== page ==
House Republicans passed legislation on Thursday that would deny federal funds to sanctuary cities.
The bill, passed 241-179, would withhold certain federal law enforcement grants to cities that have policies designed to shelter illegal immigrants from deportation.
Sanctuary cities have come under heavy scrutiny in the wake of Kathryn Steinle’s death on July 1 in San Francisco. Authorities charged Juan Francisco Lopez-Sanchez with her killing. Lopez-Sanchez, who is in the U.S. illegally, has a history of felony convictions and has been deported five times.
Critics of the sanctuary laws say such policies encourage people to immigrate to the U.S. illegally at the expense of citizens.
“A refuge for whom? A sanctuary for whom?” Rep. Trey Gowdy (R-S.C.) said. “A sanctuary for Kate Steinle? Or a refuge for a convicted felon with a 25-year-long criminal history?”
Democrats accused House Republicans of bringing up the bill in part because of real estate mogul and Republican presidential candidate Donald Trump’s focus on illegal immigration and sanctuary cities; they dubbed the bill the “Donald Trump Act.”
“Just a few weeks into his campaign and Donald Trump has a bill on the floor of the House. That is better than some of the senators he’s running against.” Rep. Luis Gutiérrez (D-Ill.) said mockingly.
Republicans denied that Trump had any influence on their decision to bring up the legislation.
“This is a valid concern that we’re voting on today,” said Rep. Tom MacArthur (R-N.J.), who has often broken with his party on immigration in the past and said he finds Trump’s comments offensive. “I’m not going to let Donald Trump dictate my vote.”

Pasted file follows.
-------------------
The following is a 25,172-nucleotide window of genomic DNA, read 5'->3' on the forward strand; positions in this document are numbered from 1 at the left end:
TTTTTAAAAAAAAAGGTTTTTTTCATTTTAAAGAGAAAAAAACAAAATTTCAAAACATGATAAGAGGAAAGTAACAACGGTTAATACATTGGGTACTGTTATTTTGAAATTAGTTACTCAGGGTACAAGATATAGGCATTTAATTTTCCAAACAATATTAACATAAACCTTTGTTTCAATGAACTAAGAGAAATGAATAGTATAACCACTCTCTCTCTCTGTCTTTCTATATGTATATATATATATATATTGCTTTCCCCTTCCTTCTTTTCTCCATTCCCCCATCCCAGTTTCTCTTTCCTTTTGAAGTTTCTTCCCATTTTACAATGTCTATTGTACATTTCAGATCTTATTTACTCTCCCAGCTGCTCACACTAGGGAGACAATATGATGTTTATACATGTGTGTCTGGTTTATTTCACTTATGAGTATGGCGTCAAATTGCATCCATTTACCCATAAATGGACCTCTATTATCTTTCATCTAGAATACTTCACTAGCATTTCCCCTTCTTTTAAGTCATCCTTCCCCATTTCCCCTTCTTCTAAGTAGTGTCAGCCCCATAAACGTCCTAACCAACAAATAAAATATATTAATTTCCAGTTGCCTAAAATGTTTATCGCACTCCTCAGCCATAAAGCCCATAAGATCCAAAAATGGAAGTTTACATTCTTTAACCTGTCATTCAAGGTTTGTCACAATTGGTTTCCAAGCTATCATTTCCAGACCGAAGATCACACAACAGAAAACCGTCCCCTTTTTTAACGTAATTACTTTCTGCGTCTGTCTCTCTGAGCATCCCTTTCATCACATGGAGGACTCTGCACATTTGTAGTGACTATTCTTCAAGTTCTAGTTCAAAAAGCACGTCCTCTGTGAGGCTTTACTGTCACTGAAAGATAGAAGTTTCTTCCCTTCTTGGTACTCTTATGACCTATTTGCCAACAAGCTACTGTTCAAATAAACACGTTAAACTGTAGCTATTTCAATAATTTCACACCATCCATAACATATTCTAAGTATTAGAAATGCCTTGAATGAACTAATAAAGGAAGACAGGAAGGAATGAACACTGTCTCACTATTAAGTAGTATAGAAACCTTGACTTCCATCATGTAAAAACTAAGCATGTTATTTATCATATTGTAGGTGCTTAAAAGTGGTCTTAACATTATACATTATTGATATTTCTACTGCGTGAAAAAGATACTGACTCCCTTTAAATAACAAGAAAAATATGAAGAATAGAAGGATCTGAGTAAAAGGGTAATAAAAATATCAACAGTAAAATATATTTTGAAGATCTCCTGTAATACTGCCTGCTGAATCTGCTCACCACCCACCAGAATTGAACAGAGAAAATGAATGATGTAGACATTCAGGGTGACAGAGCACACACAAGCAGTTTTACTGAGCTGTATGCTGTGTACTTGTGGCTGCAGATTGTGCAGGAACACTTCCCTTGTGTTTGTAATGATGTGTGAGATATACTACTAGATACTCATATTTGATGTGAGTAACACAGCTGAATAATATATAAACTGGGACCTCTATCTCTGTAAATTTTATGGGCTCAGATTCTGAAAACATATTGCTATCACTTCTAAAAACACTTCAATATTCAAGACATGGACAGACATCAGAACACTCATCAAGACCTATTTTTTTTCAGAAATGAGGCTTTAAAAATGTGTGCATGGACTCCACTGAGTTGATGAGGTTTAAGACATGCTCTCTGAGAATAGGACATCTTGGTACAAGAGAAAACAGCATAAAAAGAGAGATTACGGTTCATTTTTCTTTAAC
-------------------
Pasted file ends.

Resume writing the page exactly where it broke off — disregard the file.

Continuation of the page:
Five Republicans joined all but six Democrats in opposing the measure.
The five Republicans who voted against the bill were Reps. Carlos Curbelo (Fla.), Bob Dold (Ill.), Dan Donovan (N.Y.), Pete King (N.Y.) and Dave Reichert (Wash.).
Six Democrats voted for the bill, in a break from previous immigration votes in which the party voted unanimously. The Democrats voting yes were centrist Reps. Ami Bera (Calif.), Jim Cooper (Tenn.), Henry Cuellar (Texas), Bill Keating (Mass.), Collin Peterson (Minn.) and Kyrsten Sinema (Ariz.).
The sanctuary city debate centers on laws that are aimed at encouraging illegal immigrants to report crimes to the police without fear of deportation.
Before Steinle’s death, the Federal Bureau of Prisons transferred Lopez-Sanchez to the San Francisco Police Department for an outstanding arrest warrant on drug charges.
But San Francisco authorities dropped the charges and released Lopez-Sanchez weeks later despite a request from U.S. Immigration and Customs Enforcement officials to receive notification of his release because Lopez-Sanchez was prioritized for deportation.
Democrats have argued that Lopez-Sanchez should have been deported even under the sanctuary statutes in San Francisco.
A coalition of 21 big-city mayors criticized the House bill and warned that cutting off federal law enforcement grants would weaken public safety efforts.
“Overbroad immigration enforcement undermines safety for all,” they wrote in a letter to lawmakers Thursday.
“When immigrant residents can report crime without fear of deportation, immigrants are more willing to engage with local police and government institutions, our streets and neighborhoods are safer, and those who commit crime are more likely to be brought to justice.”
The White House has threatened to veto the legislation, saying the proposal “undermines current administration efforts to remove the most dangerous convicted criminals” and doesn’t enact comprehensive immigration reform.
Meanwhile, NumbersUSA, which advocates for less immigration, urged lawmakers to oppose the House bill because the group didn’t think it went far enough.
More immigration enforcement legislation could hit the House floor in the coming months.
House Judiciary Committee Chairman Bob Goodlatte (R-Va.) said he’s received a “commitment” from Majority Leader Kevin McCarthy (R-Calif.) to take additional action to ensure compliance with immigration laws.
Rep. Steve King (R-Iowa), one of the House’s staunchest critics of illegal immigration, said he received a similar assurance from McCarthy this week about future legislation.